Q&A: why hearing aids in both ears when you only have unilateral hearing loss?

Question by panadelias: why hearing aids in both ears when you only have unilateral hearing loss?
Contralateral Routing of Signals (CROS) hearing aid
a hearing aid that takes sound from the ear with poorer hearing and transmits to the ear with better hearing.
this doent make sense to me, shouldnt it be the other way around. can someone explain it to me

Best answer:

Answer by Teddy & Chiliswoman
If the sound is coming from your right and your right ear is deafened – your right ear cannot hear the sound well. If the problem relates to making sense of sound rather than the volume of sound than amplification of sound in your right ear is useless.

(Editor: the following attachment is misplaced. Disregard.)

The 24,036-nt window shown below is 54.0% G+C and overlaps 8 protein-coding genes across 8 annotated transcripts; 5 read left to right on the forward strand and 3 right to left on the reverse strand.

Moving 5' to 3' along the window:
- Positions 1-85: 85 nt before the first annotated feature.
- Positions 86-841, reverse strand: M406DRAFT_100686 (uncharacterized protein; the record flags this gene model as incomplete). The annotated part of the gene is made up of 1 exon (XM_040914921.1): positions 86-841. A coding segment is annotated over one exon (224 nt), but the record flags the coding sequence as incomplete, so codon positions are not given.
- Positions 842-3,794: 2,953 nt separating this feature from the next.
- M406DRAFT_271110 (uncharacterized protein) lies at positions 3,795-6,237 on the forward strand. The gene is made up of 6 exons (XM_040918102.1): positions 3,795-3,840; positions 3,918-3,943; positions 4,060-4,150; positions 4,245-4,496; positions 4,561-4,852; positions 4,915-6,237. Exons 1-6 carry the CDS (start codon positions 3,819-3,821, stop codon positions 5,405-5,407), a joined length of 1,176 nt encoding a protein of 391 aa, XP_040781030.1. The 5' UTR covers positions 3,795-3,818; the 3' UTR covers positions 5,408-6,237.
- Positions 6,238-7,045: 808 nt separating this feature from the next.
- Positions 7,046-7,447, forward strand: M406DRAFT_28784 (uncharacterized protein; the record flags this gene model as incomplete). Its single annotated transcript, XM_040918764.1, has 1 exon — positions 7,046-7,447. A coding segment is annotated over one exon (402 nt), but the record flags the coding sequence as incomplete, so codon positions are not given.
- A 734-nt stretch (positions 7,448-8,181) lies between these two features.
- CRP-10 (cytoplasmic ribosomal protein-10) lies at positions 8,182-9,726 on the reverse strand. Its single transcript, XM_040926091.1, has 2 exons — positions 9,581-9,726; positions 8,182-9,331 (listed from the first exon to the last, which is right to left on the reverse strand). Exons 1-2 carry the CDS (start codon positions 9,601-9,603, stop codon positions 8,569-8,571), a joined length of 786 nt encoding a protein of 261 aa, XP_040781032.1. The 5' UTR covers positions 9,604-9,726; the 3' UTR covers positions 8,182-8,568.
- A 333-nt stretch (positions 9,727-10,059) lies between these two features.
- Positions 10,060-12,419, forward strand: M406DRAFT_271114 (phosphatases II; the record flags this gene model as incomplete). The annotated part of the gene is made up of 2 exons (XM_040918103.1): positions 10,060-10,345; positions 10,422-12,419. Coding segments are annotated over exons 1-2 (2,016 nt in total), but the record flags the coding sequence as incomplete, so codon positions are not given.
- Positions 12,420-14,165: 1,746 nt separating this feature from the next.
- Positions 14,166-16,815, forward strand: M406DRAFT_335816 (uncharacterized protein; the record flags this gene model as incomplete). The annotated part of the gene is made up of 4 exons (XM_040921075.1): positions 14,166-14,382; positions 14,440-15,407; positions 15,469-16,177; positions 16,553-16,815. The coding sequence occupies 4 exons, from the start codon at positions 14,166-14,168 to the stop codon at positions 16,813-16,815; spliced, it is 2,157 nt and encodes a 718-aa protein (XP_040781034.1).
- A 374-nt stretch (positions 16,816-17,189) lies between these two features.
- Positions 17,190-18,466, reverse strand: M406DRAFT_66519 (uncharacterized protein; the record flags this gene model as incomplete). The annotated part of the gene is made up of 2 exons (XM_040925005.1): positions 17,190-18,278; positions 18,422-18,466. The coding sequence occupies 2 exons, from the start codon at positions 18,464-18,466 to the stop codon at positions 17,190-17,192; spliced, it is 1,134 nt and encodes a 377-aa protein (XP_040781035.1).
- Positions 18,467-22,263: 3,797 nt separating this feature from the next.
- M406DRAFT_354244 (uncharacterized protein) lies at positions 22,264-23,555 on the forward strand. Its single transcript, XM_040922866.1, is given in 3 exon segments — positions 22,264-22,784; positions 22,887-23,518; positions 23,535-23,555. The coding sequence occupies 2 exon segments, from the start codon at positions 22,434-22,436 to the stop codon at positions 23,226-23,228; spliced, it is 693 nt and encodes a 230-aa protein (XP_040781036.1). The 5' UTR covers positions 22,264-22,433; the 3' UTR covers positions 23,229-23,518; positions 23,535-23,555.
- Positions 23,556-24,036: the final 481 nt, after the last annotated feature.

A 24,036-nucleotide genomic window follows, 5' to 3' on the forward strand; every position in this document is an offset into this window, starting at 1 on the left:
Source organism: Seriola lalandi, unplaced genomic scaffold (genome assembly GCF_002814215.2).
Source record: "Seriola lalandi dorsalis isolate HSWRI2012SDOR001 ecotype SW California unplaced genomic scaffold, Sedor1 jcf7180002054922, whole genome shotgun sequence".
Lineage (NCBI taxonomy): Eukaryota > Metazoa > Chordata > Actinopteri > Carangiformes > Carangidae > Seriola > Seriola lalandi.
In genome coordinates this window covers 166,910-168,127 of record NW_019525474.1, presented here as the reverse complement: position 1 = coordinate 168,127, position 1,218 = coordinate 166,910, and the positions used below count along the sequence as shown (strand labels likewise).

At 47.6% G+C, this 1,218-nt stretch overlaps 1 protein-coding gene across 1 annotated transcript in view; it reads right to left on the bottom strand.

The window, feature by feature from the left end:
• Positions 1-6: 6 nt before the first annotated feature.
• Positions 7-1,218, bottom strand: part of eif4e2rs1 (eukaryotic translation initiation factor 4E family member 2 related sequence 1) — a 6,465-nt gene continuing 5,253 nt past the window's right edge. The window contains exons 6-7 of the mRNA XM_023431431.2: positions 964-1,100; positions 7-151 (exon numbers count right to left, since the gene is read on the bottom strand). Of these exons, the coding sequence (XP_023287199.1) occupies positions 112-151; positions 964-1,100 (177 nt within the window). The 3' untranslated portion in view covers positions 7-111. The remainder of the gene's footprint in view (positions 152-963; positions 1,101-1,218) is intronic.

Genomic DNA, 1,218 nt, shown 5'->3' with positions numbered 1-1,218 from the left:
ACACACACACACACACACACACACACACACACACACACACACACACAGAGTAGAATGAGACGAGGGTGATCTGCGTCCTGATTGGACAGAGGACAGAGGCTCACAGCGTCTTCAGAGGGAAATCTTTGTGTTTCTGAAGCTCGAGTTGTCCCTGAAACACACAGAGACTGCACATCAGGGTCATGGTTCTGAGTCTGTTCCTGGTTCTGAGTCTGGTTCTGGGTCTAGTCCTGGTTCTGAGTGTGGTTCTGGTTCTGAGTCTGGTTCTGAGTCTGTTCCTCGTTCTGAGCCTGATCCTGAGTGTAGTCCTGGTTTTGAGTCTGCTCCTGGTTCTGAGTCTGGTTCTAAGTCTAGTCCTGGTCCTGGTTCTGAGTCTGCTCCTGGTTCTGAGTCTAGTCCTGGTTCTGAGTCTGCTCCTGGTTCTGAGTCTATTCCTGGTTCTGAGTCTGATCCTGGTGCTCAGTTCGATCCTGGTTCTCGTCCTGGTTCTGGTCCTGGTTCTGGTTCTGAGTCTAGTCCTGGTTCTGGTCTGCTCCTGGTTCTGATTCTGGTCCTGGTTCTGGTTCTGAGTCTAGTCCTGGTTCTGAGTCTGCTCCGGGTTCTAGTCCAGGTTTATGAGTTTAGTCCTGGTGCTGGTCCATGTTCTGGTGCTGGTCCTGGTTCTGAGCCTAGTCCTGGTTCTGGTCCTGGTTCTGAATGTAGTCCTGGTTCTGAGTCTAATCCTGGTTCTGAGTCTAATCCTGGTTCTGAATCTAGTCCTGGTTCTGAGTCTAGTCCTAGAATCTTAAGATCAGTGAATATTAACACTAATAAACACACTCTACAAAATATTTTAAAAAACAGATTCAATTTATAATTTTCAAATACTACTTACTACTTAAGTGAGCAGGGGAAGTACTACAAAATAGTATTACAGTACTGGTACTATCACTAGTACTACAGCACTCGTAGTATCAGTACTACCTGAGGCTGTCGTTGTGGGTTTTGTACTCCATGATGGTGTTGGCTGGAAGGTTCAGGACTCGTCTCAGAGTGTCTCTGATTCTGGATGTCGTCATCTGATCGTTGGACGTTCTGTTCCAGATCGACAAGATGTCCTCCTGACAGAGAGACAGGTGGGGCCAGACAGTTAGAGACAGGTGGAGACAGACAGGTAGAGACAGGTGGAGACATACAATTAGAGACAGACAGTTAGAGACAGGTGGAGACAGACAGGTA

So the hearing aid in your right ear “hears” the sound and send it to your left ear. So now your left ear can make sense of what it hears – hears the sound transmitted to it – and can tell the right side of your brain what it heard.

(I have a hearing loss in one ear that has nothing to do with volume – I can hear the volume fine – it just sounds garbled. So I turn my head toward sound I need to understand. With this hearing aid I would not have to turn my head.)

If you use this type of aid you will think the hearing is your right ear has improved when it is actually unchanged. What is happening is your left ear is able to hear sound that comes from the right direction that it would not ordinarily hear well.

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